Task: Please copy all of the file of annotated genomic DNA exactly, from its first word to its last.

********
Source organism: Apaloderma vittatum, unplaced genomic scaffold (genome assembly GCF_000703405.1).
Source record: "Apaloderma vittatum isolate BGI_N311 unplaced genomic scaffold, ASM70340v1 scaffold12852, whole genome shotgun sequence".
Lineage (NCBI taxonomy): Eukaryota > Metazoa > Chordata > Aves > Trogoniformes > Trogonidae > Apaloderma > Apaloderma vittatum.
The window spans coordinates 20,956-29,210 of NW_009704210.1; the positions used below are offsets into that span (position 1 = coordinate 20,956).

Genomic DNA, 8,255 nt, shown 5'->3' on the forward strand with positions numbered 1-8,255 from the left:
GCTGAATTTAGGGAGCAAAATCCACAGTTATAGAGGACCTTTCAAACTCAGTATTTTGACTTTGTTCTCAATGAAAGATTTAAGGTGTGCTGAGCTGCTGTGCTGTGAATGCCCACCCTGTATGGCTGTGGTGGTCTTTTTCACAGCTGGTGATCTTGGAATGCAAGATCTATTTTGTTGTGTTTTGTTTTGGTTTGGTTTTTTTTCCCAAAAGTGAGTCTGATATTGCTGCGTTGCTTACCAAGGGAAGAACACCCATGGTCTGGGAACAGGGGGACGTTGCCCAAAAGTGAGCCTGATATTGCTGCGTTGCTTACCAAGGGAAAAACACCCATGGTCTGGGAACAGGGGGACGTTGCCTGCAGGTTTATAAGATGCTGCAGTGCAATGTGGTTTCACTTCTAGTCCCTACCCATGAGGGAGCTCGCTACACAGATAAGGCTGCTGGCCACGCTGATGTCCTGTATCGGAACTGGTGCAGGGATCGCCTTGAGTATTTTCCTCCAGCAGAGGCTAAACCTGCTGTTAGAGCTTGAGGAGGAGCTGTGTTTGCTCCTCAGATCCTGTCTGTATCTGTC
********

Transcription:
Source organism: Apaloderma vittatum, unplaced genomic scaffold (genome assembly GCF_000703405.1).
Source record: "Apaloderma vittatum isolate BGI_N311 unplaced genomic scaffold, ASM70340v1 scaffold12852, whole genome shotgun sequence".
Lineage (NCBI taxonomy): Eukaryota > Metazoa > Chordata > Aves > Trogoniformes > Trogonidae > Apaloderma > Apaloderma vittatum.
The window spans coordinates 20,956-29,210 of NW_009704210.1; the positions used below are offsets into that span (position 1 = coordinate 20,956).

Genomic DNA, 8,255 nt, shown 5'->3' on the forward strand with positions numbered 1-8,255 from the left:
GCTGAATTTAGGGAGCAAAATCCACAGTTATAGAGGACCTTTCAAACTCAGTATTTTGACTTTGTTCTCAATGAAAGATTTAAGGTGTGCTGAGCTGCTGTGCTGTGAATGCCCACCCTGTATGGCTGTGGTGGTCTTTTTCACAGCTGGTGATCTTGGAATGCAAGATCTATTTTGTTGTGTTTTGTTTTGGTTTGGTTTTTTTTCCCAAAAGTGAGTCTGATATTGCTGCGTTGCTTACCAAGGGAAGAACACCCATGGTCTGGGAACAGGGGGACGTTGCCCAAAAGTGAGCCTGATATTGCTGCGTTGCTTACCAAGGGAAAAACACCCATGGTCTGGGAACAGGGGGACGTTGCCTGCAGGTTTATAAGATGCTGCAGTGCAATGTGGTTTCACTTCTAGTCCCTACCCATGAGGGAGCTCGCTACACAGATAAGGCTGCTGGCCACGCTGATGTCCTGTATCGGAACTGGTGCAGGGATCGCCTTGAGTATTTTCCTCCAGCAGAGGCTAAACCTGCTGTTAGAGCTTGAGGAGGAGCTGTGTTTGCTCCTCAGATCCTGTCTGTATCTGTC